The proposed complaints (“redress”) mechanism is doomed to be ineffective in practice. Companies will have a choice – either

  1. go to the expense of setting up a mechanism for assessing the legality of an upload in the national context of copyright exceptions for education, parody, quotation, and so on; or
  2. go for the cheap option of simply saying that anything that is caught by the filter is a breach of their terms of service.

The European Commission’s proposal relies on an unexplained hope that internet companies will choose the complicated, expensive option for dealing with complaints, rather than the cheap, simple solution.

Myth 4: Article 13 will fix the perceived “value gap” between platforms and authors

Music publishers have recognised themselves in their 2017 annual report, that there has been a 60.4% revenue growth in music subscription and overall growth of 5.9%. Leaving this aside, copyright lobbyists still claim that there is a “value gap” or a “transfer of value” between online platforms and rights-holders or collecting societies. Rights-holders and collecting societies claim that, currently, the big streaming platforms (such as YouTube and SoundCloud) do not pay enough.

The explanatory memorandum of the Copyright Directive proposal explains that the aim of the proposal is to improve “the position of right-holders to negotiate and be remunerated”. It is clear that the proposal aims to use copyright law to fix what it seems to be a competition law problem. It does so in a massively heavy-handed way, imposing Google-style filtering on all EU companies, with apparent indifference for unintended consequences for the online environment and the rights of internet users. Common sense would be: Use copyright law to fix copyright, use any other specific instrument to fix any other specific problem.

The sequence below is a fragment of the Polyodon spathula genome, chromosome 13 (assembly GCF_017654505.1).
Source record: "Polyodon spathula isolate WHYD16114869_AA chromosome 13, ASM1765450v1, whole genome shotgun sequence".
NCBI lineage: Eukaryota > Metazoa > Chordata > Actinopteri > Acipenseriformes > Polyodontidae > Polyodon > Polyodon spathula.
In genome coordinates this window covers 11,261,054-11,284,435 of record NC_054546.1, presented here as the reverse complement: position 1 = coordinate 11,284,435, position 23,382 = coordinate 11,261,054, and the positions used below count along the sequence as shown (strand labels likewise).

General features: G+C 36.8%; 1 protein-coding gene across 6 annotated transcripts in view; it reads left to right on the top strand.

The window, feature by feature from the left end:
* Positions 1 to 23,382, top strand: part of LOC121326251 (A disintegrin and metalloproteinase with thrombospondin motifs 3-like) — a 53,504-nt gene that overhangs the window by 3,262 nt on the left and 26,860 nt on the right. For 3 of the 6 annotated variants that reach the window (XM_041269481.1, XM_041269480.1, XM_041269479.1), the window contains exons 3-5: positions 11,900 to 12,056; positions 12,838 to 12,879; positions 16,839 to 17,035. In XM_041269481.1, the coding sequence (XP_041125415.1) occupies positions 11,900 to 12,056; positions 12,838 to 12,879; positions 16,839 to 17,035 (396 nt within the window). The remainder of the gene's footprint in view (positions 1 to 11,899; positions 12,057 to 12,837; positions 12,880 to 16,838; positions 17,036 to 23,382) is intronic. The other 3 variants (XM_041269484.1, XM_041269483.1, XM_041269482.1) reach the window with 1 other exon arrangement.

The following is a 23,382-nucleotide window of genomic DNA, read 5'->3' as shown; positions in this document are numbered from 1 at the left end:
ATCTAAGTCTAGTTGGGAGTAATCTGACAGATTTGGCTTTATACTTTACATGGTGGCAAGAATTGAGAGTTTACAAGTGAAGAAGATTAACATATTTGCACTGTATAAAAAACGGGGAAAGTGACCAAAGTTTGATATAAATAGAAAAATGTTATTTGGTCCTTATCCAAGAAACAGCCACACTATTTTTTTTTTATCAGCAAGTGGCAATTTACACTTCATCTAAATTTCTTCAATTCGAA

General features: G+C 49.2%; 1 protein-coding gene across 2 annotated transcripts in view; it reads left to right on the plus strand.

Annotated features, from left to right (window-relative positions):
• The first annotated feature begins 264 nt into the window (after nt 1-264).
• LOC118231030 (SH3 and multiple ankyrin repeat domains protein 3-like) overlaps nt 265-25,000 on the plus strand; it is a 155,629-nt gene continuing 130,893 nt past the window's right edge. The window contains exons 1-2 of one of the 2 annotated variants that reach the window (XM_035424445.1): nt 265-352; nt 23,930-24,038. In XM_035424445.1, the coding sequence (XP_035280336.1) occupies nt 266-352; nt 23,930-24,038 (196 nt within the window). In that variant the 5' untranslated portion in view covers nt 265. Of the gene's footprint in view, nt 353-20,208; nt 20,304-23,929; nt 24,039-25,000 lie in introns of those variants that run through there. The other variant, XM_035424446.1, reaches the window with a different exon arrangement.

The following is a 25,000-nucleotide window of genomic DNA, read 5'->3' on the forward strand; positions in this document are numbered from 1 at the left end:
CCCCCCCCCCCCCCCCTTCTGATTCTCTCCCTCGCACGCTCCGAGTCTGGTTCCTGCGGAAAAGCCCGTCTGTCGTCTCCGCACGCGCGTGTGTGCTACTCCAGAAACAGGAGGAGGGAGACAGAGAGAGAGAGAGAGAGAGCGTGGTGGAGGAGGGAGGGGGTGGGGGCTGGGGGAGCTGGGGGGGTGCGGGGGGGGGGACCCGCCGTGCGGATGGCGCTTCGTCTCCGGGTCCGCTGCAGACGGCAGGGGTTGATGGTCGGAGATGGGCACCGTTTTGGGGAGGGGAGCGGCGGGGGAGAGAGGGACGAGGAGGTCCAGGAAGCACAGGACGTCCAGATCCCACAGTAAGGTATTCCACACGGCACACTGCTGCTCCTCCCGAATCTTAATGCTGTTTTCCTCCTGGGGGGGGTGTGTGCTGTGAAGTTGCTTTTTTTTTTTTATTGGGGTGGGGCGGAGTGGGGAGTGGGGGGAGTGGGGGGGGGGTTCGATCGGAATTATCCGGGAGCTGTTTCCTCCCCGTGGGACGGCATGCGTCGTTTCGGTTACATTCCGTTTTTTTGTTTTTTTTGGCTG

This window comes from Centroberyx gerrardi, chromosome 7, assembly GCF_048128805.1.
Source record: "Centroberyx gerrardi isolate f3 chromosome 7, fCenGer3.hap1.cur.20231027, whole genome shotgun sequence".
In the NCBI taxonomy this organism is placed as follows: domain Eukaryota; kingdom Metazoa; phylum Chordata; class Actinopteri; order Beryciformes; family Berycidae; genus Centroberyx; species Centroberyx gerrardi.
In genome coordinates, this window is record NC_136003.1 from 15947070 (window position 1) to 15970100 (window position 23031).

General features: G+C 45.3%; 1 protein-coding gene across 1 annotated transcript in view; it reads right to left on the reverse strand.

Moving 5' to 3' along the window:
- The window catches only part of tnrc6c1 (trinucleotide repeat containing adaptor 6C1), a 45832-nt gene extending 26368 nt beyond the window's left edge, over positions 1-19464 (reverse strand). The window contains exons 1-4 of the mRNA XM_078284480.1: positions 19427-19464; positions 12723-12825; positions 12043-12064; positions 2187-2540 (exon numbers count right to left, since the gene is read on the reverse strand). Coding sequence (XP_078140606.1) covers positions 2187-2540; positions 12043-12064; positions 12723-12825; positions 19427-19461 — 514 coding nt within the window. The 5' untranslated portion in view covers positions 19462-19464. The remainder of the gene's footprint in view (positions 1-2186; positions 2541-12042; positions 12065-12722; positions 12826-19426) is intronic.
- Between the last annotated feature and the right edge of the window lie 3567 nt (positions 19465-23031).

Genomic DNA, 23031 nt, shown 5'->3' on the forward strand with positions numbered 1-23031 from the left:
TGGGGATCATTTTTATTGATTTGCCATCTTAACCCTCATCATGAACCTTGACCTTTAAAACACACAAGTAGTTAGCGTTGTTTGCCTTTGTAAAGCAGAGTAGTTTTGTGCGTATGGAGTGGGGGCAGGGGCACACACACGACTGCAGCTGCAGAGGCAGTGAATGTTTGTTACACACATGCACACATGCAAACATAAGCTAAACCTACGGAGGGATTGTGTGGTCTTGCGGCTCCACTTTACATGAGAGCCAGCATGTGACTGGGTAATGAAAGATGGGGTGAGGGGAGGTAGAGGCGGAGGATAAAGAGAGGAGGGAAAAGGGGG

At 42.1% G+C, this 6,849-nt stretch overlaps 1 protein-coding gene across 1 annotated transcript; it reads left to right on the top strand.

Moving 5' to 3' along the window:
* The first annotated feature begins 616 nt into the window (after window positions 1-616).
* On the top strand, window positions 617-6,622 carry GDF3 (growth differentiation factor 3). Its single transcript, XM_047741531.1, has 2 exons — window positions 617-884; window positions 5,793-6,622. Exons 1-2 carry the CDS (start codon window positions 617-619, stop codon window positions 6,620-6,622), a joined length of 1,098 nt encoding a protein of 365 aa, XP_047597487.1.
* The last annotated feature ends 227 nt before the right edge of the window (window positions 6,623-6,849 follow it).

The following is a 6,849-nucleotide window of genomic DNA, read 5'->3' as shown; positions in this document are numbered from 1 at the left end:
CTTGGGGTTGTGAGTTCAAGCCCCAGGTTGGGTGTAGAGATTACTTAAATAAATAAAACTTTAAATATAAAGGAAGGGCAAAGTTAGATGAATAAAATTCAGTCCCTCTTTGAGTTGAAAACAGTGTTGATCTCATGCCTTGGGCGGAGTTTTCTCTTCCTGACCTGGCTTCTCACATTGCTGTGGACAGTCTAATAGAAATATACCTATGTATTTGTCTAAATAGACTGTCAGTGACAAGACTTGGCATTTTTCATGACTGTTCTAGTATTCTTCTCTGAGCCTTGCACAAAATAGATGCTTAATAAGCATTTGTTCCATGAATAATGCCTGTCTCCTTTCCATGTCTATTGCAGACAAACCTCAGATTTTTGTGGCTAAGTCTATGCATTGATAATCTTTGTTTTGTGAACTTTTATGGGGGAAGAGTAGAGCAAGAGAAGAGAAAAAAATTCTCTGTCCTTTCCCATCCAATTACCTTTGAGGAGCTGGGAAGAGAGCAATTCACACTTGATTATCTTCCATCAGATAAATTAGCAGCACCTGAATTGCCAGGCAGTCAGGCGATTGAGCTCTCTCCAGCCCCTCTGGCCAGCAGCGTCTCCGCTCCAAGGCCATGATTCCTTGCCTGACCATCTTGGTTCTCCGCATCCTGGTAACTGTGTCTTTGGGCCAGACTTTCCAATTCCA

Myth 5: If we include a reference to the Charter of Fundamental Rights, everything will be fine

The Charter of Fundamental Rights is primary law of the European Union, and is binding on the European Commission and Member States. Inserting a clause saying that any measure needs to respect the Charter of Fundamental Rights adds little in this situation insofar as it covers the European Commission and Member States. More importantly, it is legally incorrect and meaningless with regard to measures chosen by private companies, who are not bound by the Charter. In short, such a reference is either irrelevant or legally incorrect.

Myth 6: It is a cheap tool that any smaller companies in Europe can afford